This model is a remix of another model in our profile https://www.myminifactory.com/object/3d-print-the-freed-man-at-the-amon-carter-museum-in-fort-worth-texas-14978
The version housed at Amon Carter Museum of American Art in Fort Worth is considered to be "an important early cast of 'The Freedman,' a bronze statuette by the 19th-century sculptor John Quincy Adams Ward (1830--1910), one of the first artists to produce bronze sculpture in America. Ward's 'The Freedman,' modeled in 1863, has always been considered one of the most important sculptural works in 19th-century American art. Coming at the time of the Emancipation Proclamation (1862--63), it is a heroic image of a slave, his chains broken and his manacles loosened. But this particular version, heretofore unknown to scholars, is singularly important. Unlike any of the other extant versions, this cast has a working manacle, representing the still unresolved issue of slavery in America at the time Ward produced it."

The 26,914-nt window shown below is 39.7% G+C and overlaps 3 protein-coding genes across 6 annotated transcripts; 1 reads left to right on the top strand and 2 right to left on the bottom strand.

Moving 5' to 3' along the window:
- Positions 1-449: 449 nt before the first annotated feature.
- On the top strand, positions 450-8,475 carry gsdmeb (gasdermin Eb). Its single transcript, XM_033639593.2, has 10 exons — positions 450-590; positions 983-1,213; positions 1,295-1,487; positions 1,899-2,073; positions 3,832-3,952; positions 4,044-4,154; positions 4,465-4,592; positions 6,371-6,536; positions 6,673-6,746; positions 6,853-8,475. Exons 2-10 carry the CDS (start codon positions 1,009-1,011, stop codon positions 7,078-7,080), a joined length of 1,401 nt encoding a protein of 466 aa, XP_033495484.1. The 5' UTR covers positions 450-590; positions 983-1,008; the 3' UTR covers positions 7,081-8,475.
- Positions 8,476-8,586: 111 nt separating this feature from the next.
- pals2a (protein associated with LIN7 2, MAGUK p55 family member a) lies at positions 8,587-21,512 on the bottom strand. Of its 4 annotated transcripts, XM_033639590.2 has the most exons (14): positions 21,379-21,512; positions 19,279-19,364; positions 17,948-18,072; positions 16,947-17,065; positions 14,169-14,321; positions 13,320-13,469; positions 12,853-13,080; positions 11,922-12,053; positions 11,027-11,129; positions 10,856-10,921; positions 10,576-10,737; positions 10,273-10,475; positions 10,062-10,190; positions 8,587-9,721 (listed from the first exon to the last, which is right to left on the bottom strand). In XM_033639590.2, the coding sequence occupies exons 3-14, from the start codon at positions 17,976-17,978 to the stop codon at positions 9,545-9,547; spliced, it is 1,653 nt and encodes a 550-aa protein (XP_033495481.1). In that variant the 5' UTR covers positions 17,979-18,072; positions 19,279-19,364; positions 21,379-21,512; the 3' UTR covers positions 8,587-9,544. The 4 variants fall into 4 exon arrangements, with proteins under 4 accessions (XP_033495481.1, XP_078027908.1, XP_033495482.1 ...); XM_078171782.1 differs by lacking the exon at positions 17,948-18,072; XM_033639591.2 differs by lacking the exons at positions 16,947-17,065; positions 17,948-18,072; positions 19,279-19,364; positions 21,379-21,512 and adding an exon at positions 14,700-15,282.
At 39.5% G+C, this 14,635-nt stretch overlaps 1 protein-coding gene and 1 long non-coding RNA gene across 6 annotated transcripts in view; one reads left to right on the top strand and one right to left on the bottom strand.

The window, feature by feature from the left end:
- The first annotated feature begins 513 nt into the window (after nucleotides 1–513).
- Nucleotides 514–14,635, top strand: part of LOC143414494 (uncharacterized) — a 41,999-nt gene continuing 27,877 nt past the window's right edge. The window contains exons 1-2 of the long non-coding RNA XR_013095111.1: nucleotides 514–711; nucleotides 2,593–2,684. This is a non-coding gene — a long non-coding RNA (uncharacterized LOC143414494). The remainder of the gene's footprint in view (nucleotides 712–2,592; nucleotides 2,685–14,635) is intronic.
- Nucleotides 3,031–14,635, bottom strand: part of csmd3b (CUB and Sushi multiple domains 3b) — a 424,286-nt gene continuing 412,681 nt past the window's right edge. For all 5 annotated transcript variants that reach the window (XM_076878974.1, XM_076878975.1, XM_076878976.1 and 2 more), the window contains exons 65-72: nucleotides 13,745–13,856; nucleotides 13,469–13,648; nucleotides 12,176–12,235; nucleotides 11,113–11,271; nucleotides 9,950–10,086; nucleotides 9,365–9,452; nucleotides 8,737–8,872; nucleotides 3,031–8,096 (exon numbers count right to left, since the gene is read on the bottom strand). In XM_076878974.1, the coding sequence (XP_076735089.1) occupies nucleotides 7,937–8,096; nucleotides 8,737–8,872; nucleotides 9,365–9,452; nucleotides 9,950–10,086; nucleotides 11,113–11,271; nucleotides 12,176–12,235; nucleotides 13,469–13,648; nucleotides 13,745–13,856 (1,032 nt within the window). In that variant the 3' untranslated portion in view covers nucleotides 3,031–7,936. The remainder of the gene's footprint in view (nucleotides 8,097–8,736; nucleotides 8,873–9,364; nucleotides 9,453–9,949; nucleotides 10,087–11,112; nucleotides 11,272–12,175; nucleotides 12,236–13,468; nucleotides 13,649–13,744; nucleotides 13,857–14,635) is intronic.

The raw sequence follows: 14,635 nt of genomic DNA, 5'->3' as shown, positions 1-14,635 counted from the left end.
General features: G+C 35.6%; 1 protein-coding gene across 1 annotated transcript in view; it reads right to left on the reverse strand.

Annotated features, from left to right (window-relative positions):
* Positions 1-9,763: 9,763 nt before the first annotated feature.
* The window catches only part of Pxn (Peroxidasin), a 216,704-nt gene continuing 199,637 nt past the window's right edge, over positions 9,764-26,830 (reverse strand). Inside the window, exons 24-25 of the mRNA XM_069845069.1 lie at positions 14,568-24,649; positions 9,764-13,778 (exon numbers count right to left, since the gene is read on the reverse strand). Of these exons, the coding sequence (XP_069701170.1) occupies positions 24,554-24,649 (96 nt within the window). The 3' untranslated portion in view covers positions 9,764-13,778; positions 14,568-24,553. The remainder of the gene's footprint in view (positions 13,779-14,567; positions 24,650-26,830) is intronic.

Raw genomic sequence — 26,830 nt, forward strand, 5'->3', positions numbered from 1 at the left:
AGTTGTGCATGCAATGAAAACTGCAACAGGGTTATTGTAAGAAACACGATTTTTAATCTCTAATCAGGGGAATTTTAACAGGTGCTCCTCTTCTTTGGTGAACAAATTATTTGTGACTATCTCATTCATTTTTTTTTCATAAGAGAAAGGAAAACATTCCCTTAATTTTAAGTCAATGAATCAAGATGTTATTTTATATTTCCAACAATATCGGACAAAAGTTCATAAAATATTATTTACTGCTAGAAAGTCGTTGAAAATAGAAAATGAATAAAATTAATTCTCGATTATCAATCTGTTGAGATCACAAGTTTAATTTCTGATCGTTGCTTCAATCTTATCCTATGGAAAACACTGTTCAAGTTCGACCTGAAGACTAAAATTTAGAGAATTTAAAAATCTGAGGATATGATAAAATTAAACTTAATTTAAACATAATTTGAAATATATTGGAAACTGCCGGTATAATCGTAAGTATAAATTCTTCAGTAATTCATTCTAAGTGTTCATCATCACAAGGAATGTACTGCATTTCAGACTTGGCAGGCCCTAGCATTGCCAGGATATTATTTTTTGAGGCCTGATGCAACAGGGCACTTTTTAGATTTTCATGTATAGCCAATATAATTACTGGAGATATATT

The working key sits in the glass enclosure along with the bronze statue, which stands 45.5 cm tall.
"The manacle also bears a memorial tribute to the 54th Massachusetts Volunteers, the first black troops recruited in America during the Civil War. With their young commander, Robert Gould Shaw, the 54th Massachusetts Volunteers were massacred at Fort Wagner, S.C., on July 18, 1863, and this cast of 'The Freedman' is perhaps the earliest tribute to their memory. The museum's cast of this celebrated work is quite possibly the first of the six casts of the piece Ward is said to have produced in his lifetime."
Sentences in quotes taken from Amon Carter's press release announcing the acquisition, released June 13, 2001.